Is symbolism needed in novels or short fiction? I would say yes--if a writer wants his or her work to have quality and stand out.
Here are some tips on creating symbolism:
First, decide on an overall theme or idea that unites your work. It should connect setting, plot and characters in some significant way.
Second, recognize that a symbol is an image which is repeated. Consider it as an association cluster presented in many ways.
Religious writings are fraught with symbolism. Shakespeare used it effectively in his plays as did the early Greeks. In novels, the symbol can take a variety of forms. For example, in Nathaniel Hawthorne’s The Scarlet Letter, the first American symbolic novel, the author used the “A” as a symbol in many guises to emphasize the difficulties of overcoming the past, its institutions, and the values of family and society.
In Moby Dick, Melville also used symbolism in a varied manner. The great white whale is symbolic of numerous sociological ideas. Melville examines the nature of good and evil through images of light and dark. Ahab’s unyielding aloneness is emphasized by images of the heart and head.
In the twentieth century, writers like Hemingway and Fitzgerald were masters of symbolism. Color imagery was often used. For example, in the bullfight in The Sun Also Rises, Hemingway uses the colors red and green to create a vivid, violent scene. The images symbolically connect to his theme of the manly or macho code of behavior which was what Hemingway considered most important in life.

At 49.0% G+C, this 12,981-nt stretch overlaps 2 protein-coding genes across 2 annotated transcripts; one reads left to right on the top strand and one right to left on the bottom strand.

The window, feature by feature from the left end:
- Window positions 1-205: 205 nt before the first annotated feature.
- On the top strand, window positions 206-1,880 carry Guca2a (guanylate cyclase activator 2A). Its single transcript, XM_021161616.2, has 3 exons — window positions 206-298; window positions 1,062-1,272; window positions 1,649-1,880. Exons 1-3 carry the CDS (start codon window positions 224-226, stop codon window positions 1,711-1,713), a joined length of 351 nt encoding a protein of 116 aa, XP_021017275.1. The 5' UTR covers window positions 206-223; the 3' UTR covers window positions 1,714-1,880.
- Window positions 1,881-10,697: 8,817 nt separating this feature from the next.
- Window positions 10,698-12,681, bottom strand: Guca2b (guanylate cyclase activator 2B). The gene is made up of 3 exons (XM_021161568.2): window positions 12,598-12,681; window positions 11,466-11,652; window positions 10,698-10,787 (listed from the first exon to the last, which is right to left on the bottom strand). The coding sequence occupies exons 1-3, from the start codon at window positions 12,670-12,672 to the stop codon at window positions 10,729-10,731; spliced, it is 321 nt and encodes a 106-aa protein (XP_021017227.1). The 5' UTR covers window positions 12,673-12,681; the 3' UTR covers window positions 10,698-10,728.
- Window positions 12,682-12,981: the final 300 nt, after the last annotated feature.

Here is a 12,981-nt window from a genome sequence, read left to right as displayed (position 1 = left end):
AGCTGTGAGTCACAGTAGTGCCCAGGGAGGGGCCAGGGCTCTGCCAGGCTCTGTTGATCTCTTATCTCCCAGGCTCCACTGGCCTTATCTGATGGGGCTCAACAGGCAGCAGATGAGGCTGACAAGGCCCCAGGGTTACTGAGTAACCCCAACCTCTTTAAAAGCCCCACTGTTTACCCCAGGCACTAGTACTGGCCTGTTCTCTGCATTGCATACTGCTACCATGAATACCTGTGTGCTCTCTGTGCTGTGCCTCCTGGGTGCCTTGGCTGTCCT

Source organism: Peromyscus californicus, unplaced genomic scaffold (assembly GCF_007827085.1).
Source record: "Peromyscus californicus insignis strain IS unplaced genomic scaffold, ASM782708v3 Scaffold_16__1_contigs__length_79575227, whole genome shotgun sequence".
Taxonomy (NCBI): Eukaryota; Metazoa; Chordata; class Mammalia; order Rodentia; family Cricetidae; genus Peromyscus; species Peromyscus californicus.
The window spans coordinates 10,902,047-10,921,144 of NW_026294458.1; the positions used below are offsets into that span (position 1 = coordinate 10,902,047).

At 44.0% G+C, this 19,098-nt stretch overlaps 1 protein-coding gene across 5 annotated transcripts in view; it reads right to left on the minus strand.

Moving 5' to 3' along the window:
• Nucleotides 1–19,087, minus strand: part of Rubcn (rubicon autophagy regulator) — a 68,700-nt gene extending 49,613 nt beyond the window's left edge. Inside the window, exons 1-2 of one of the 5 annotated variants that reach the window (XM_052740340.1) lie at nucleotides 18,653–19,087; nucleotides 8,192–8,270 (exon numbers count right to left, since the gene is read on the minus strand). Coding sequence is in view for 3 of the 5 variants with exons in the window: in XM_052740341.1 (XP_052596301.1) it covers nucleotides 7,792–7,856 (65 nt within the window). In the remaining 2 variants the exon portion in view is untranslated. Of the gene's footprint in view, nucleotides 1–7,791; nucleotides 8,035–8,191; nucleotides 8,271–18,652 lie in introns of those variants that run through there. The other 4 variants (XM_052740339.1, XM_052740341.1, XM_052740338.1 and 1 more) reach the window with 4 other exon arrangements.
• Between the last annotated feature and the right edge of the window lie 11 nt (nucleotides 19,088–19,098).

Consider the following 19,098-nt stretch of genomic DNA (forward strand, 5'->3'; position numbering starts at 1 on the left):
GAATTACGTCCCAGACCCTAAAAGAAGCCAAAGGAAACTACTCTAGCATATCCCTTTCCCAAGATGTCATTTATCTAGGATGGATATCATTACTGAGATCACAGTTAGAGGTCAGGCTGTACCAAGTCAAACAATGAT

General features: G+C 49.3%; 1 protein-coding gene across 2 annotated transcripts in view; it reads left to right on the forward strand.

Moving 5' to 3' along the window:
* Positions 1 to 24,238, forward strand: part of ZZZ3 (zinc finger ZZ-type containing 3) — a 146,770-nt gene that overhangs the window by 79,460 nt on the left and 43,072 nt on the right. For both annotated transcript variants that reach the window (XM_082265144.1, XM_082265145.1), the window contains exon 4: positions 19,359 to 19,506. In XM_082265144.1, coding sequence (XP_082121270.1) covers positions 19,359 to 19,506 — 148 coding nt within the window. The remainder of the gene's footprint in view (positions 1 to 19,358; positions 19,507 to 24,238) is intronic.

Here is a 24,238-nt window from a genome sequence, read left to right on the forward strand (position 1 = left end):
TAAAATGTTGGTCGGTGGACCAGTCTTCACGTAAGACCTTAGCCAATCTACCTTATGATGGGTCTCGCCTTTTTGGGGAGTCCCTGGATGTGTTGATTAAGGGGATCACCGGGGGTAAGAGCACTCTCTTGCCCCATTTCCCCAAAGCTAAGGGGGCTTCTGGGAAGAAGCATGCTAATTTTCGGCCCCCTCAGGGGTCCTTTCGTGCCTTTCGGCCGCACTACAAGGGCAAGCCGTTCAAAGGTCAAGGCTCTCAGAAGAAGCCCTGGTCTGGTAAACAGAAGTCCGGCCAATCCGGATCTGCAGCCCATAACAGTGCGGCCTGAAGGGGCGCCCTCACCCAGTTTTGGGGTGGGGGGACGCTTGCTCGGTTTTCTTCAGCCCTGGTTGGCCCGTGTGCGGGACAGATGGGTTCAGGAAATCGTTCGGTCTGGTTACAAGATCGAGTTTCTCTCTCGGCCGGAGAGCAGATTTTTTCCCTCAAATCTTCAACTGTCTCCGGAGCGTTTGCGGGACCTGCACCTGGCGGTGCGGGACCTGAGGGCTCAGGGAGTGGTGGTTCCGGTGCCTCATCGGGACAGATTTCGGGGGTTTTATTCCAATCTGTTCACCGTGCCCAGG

In The Great Gatsby, Fitzgerald developed a theme he had earlier used in a short story entitled “Winter Dreams,” the love story of an American upper class girl and lower middle class young man—insider vs. outsider. Dexter Green is a romantic and his loss of Judy Jones causes him permanent pain because of the loss of his illusion of her more than the physical loss. She is a symbol of romance, just as Daisy is for Gatsby. In the novel the color green appears repeatedly and becomes a symbol for Daisy and all that she represents. For example, Gatsby looks longingly at the green light on Daisy’s dock across the water.
In Arthur Miller’s A View from the Bridge, the image of the
becomes a tragic symbol of the lack of communication and connection
between two brothers. Living as I do not far from the Brooklyn Bridge , I can particularly appreciate this. There have
been many suicides of people jumping to their death from the bridge. Yet
although the bridge can be considered a symbol of death and failure to connect
and misunderstanding, it can also be a symbol of life and hope. Not long ago, one
Port Authority policeman was able to stop a jumper. On that very same day in
September 2014, PA police helped to deliver a baby near the toll booths on the
upper level of the bridge. George Washington Bridge
Contemporary authors often use symbolism. Consider Harry Potter’s scar—a symbol of his being the “chosen one”, as well as his ability to overcome evil. GalleyCat just discussed recent articles written by J.K. Rowling on the symbolism behind Dumbledore and Hagrid's names. Dan Brown even wrote a thriller entitled The Lost Symbol.
In my latest novel Dark Moon Rising, the moon symbolizes romance. However, the moon is also a symbol of night and darkness, fear and hate. Since this is a paranormal novel fraught with mystery, moon imagery and symbolism work well with the underlying theme.
In meaningful writing, symbolism adds depth and perspective to fiction and unites theme with plot, setting and characterization. The final tip: always consider the big picture. What image or images will work best to imply your underlying theme?
As a reader, are there meaningful symbols you recall in what you've read.
Writers, do you use symbolism in your work?